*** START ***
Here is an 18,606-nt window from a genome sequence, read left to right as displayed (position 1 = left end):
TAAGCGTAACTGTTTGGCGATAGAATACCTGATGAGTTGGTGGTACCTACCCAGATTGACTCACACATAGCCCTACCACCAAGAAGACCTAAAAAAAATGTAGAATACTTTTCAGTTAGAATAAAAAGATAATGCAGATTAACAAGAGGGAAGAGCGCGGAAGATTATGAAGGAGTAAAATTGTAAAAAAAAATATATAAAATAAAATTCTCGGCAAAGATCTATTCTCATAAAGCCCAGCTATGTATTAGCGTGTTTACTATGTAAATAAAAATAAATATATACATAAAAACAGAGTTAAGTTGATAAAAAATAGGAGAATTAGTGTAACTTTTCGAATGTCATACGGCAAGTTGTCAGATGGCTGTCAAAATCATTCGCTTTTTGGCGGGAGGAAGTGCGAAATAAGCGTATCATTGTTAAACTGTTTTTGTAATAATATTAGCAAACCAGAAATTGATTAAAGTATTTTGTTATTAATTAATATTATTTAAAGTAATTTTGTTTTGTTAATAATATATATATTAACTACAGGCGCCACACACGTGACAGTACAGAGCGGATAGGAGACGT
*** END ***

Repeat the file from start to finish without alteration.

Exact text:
Here is an 18,606-nt window from a genome sequence, read left to right as displayed (position 1 = left end):
TAAGCGTAACTGTTTGGCGATAGAATACCTGATGAGTTGGTGGTACCTACCCAGATTGACTCACACATAGCCCTACCACCAAGAAGACCTAAAAAAAATGTAGAATACTTTTCAGTTAGAATAAAAAGATAATGCAGATTAACAAGAGGGAAGAGCGCGGAAGATTATGAAGGAGTAAAATTGTAAAAAAAAATATATAAAATAAAATTCTCGGCAAAGATCTATTCTCATAAAGCCCAGCTATGTATTAGCGTGTTTACTATGTAAATAAAAATAAATATATACATAAAAACAGAGTTAAGTTGATAAAAAATAGGAGAATTAGTGTAACTTTTCGAATGTCATACGGCAAGTTGTCAGATGGCTGTCAAAATCATTCGCTTTTTGGCGGGAGGAAGTGCGAAATAAGCGTATCATTGTTAAACTGTTTTTGTAATAATATTAGCAAACCAGAAATTGATTAAAGTATTTTGTTATTAATTAATATTATTTAAAGTAATTTTGTTTTGTTAATAATATATATATTAACTACAGGCGCCACACACGTGACAGTACAGAGCGGATAGGAGACGT